Do you have splitters in your midst? If so, you probably aren't aware of them. Splitters are especially insidious because they are smart and often very personable. They seem so congenial and helpful. They always want to be your best friend and watch your back.

Like your own personal CIA, they often have private information that they will share with you, and only you, to make sure you are not blindsided by "the evil ones."

They use innuendo, emotional bribery, mixed messages, and gossip to eventually get you to be their puppet.

Once trapped, you're not easily released.

Splitters need you. Underneath, they're insecure and unsure of their skills, especially in how they handle relationships. The business environment is fertile ground for splitters because, in most companies, emotional openness is often seen as a sign of weakness.

Jan had a meeting with her boss, and before they were done, the boss pulled out an email and held it over the wastebasket. She smiled that covert smile of splitters and said "I am not sure I should show this to you. I don't agree with what the new HR business partner says here, and yet, if you want to see it, you may find it very revealing."

Of course Jan was curious, who wouldn't be? Jan spent several minutes studying the piece of paper with a scowl on her face. There were some complaints about Jan being too direct and impatient. Nothing that was disastrous and couldn't be handled in an open environment. Then she handed it back to her boss, who threw it in the wastebasket and said, "Now, this stays between us. Don't let HR know I showed it to you. I am here to protect you."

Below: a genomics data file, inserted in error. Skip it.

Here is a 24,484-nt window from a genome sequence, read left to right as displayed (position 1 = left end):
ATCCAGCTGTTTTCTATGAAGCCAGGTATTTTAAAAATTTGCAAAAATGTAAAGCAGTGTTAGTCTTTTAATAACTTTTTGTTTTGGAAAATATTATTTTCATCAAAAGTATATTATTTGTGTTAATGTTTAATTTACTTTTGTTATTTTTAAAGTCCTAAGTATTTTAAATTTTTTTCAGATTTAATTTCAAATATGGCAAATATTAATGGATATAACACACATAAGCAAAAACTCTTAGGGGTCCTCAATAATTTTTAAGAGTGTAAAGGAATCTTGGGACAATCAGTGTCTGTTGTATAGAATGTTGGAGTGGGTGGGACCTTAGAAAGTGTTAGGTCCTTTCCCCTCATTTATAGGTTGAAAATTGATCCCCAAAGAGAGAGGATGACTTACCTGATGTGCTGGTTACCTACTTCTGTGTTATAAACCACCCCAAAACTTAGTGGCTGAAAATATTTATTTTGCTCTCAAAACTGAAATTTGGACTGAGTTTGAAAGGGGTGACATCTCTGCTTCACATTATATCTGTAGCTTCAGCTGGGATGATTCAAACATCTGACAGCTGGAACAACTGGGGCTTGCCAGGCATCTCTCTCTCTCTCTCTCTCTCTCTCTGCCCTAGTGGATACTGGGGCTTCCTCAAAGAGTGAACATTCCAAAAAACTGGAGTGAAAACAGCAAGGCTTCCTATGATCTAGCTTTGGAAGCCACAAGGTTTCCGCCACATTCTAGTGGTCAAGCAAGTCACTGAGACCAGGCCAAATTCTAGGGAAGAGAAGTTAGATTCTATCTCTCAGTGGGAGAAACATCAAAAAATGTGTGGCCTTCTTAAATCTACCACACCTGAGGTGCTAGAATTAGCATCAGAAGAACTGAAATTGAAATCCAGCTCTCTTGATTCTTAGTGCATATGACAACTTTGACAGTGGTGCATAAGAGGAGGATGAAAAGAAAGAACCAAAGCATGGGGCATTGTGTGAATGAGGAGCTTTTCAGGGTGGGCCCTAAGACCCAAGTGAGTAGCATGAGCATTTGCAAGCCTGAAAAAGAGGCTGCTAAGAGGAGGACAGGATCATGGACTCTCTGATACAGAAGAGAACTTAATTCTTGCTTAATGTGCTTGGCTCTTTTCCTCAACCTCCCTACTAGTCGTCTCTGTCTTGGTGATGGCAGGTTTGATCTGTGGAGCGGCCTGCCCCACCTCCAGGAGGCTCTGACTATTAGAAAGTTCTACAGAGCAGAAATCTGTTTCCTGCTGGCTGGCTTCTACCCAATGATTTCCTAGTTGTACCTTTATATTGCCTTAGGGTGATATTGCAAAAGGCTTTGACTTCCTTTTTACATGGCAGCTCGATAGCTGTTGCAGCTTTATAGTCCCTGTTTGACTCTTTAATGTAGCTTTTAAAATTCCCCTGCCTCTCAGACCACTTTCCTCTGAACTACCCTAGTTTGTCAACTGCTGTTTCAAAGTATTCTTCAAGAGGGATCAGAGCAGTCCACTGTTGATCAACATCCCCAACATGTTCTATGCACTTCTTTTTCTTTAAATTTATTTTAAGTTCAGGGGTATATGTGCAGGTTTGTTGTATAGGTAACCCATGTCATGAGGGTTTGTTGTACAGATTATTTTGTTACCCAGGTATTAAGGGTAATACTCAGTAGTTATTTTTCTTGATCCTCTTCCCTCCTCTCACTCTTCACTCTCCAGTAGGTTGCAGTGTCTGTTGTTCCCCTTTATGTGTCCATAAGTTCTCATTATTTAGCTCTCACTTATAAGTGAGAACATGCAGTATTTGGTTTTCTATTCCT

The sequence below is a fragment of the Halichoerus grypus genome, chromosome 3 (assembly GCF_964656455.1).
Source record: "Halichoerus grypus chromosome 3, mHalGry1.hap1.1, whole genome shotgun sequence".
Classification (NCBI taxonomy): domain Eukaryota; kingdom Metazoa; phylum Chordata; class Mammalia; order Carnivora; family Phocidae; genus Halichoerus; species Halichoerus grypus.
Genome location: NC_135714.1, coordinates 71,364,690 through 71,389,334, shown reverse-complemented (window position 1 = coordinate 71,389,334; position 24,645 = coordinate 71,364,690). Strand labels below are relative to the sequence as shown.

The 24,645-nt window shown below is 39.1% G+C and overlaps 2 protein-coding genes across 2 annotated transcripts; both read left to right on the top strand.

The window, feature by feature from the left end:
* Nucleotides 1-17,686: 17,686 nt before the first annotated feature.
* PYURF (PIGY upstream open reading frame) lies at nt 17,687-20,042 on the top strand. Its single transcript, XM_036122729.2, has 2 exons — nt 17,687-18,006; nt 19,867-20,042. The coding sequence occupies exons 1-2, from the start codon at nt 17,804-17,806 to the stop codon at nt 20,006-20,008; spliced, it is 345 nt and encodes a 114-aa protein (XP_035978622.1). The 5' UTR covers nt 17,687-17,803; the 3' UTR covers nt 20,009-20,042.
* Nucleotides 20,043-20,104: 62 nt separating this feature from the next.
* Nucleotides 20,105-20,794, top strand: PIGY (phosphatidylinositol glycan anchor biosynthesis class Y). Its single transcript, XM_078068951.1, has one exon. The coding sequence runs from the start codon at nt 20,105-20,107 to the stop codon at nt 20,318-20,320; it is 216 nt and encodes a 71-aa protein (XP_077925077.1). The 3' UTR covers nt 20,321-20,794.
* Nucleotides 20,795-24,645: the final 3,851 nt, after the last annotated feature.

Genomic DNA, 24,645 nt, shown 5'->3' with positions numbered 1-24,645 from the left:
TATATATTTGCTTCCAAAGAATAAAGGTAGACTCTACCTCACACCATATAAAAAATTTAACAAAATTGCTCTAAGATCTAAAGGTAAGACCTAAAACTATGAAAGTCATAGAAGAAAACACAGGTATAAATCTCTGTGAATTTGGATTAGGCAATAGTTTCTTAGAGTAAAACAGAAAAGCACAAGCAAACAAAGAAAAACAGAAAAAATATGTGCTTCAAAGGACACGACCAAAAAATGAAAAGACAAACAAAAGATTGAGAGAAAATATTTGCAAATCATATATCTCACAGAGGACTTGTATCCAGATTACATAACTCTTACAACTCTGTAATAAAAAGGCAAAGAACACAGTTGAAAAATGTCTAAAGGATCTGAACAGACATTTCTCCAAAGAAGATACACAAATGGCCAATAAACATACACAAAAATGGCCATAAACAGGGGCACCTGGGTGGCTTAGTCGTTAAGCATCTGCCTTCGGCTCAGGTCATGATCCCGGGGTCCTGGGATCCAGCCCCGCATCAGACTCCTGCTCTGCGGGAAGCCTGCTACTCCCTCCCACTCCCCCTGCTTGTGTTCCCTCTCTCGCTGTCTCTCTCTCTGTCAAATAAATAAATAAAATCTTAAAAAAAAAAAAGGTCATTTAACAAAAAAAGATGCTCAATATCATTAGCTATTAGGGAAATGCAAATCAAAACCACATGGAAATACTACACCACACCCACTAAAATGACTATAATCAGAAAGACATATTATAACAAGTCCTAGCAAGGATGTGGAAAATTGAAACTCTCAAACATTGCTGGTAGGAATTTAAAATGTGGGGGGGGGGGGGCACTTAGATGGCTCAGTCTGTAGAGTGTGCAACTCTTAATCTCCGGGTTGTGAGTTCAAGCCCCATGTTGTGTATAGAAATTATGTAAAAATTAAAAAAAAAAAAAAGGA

Creating tactical alliances.

Splitters, as the above example shows, love to feel important and to keep people from talking to each other openly. Serious interpersonal problems arise because, while you are busy creating tactical alliances to save your job and reputation, the splitter is talking out of the other side of his or her mouth.

In the above situation, the boss then went to the HR business partner and slyly mentioned that Jan was really upset and felt she was being ignored. This was communicated without telling HR she showed Jan the email. To add salt to the stew, the boss suggested to HR that it was not good to bring this up with Jan, she would handle it herself.

By the time the toxic splitter had done her work, Jan and the HR specialist would walk past each other with very icy nods of the head. The mistrust often spins out of control and camps can begin to form. For Jan and against Jan, because sooner or later she will break the silence to find out what is really going on.

Often, the rifts cannot be healed and relationships are permanently ruined. Usually one or the other in this toxic mix is fired or leaves, never knowing what really happened.

Be prepared.

When someone says, "Don't tell anyone about this"--be wary.

When someone says, "I have your back"--start looking for the knife in his hand.

When someone says, "I only have your best interest in mind"--don't accept this as fact.

When someone says, "I will take care of this for you"--stop her before she goes any further.

When someone says, "I know the right people to talk with"--ask him to stay out of it.

Just know that splitters are the most toxic of all types of bosses, and their venom can damage you if you are not listening and staying strong.

Think of how nature works. "'Come into my web,' said the spider to the fly" is an invitation that has cost many flies their lives.

Stay vigilant and ask questions. Don't buy into the collusion of whispers and lies. If you think you are being pitted against someone else, go to the source. Help to create an open work environment, where conflicts and tough issues are dealt with overtly.

Be the one who says, "It will stop with me."